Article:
For those (like myself) who weren’t able to attend the city manager candidate interviews, the video (1, 2, 3) is on the city website, and there was coverage from MassLive, Wo Mag, and Steve Foskett’s incredible livetweets. There are also columns this morning from Nick K.[$] and Dianne W [$].
I was going to spend this weekend watching the video and taking notes … but why bother when there’s just going to be another plea from the people who really run the city [$] to keep Ed Augustus on as city manager.
In the latest letter [$], we’re told that the “search [for a new city manager] has been completed” and now the City Council needs to beg — for the 5,367th time — for Ed Augustus to stay. [I recommend you read the letter and wonder, like I do, if that’s the Mike O’Brien signing onto the letter.]
What really happened was that Oscar Rodriguez was not the ogre they were hoping for. Instead, he was an engaged, intelligent, charming leader.
So the machine could no longer rely on Plan A: hire David Moore as city manager, have him serve out 3-4 years whilst the strong mayor movement gains momentum, and then have him step down once the new government is ushered in.
On to Plan B (otherwise known as the original Plan A): keep Ed Augustus for 3-4 years whilst the strong mayor movement gains momentum, and then have him step down (or become chief of staff) once the new government is ushered in.
I bear no ill will towards Mr. Augustus; he seems to care enough about Worcester (though not enough to live here). He also inspires hyperbole previously seen only from the fans of Arthur T. Demoulas, but I can’t completely fault him that.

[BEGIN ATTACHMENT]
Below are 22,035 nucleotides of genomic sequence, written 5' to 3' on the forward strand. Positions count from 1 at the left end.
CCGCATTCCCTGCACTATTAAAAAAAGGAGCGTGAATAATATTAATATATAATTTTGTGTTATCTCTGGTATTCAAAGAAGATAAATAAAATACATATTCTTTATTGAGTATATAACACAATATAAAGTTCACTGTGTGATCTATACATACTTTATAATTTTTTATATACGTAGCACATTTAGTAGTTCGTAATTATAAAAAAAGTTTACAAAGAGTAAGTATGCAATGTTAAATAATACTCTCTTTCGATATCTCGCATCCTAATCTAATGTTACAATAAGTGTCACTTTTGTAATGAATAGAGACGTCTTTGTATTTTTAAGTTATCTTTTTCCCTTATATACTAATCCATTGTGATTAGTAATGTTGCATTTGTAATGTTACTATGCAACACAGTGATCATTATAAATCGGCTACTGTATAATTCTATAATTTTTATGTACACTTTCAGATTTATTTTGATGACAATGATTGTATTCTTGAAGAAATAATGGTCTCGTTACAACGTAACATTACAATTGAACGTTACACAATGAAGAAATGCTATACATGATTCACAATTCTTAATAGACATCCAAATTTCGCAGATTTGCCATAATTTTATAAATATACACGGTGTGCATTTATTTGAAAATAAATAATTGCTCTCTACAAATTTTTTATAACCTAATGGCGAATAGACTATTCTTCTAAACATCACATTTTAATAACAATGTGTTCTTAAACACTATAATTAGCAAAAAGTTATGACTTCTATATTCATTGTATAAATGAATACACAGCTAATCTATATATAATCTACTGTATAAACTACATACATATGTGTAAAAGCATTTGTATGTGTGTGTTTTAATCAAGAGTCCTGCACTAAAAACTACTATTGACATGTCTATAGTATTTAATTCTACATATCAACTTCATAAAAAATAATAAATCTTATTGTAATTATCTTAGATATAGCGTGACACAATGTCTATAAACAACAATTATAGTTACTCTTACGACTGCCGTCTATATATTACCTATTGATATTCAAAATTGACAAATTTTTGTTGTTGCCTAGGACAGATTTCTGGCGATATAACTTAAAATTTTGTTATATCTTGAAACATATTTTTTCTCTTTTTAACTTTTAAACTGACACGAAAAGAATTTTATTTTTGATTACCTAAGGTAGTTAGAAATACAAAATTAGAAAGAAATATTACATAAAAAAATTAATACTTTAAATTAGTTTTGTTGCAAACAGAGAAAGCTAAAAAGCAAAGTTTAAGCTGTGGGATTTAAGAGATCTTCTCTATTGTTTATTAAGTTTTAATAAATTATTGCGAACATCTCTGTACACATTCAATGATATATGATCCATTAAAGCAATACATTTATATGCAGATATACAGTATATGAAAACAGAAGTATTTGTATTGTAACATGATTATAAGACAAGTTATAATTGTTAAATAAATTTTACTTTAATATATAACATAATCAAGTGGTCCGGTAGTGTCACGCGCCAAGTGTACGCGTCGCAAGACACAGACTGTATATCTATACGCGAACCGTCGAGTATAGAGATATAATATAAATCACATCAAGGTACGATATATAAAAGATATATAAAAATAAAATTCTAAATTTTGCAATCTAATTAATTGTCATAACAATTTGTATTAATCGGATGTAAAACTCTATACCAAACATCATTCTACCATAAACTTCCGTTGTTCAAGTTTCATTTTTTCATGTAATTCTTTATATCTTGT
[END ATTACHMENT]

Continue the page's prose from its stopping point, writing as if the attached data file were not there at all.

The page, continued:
The mayor and the municipal operations committee have done their darndest to undermine the city manager search process. Between having “listening sessions” that bordered on abuse, hiring a search firm whose claim to fame is the worst job posting in history, passing over Dana Levenson, and alternating between a strong mayor movement and a Draft Ed movement, there has never been a point when these guys have actually, seriously, looked for a real candidate for city manager.
And now they and a group of “community leaders” are doing everything in their power to ensure that no qualified candidate would ever apply to be Worcester’s city manager.
I never again want to hear Joe Petty talk about how city employees need to live in the city when this City Council hired a city manager who does not live in the city.
I never again want to hear any city councilor talk about how to retain young professionals in this city. No college graduate wants to stay in a provincial place in which the only people who are allowed to succeed are those in Tim Murray’s inner circle and when some of the most important public meetings of the year are scheduled for 3:30 in the afternoon.
Worcester has some real challenges facing it: a serious pension liability, an ancient sewer and water infrastructure, a downtown that’s half-built and half-Krock-owned, three high schools in desperate need of a rebuild, and a city councilor who thinks that someone’s favorite song is a deciding factor in a city manager candidate, to name but a few.
But Worcester has some amazing assets, the greatest of which is the people of our city. Worcester residents are diverse, artistic, friendly, and smart.
And we deserve better than a mayor who wants the City Council to have “an honest conversation” on Tuesday at 5:30 pm about whether or not to abandon a halfhearted city manager search.
By all means, have an “honest conversation.”
Let’s talk, honestly, about why Rick Rushton — who previously gave Konnie Lukes a hard time about holding an unscheduled vote to appoint Ed Augustus as city manager — felt it was perfectly ok to hold a vote for city manager so that he could get his beauty rest.
Let’s talk, honestly, about why no “outsider” would ever be allowed to be city manager.
Let’s talk, honestly, about who is actually running the show.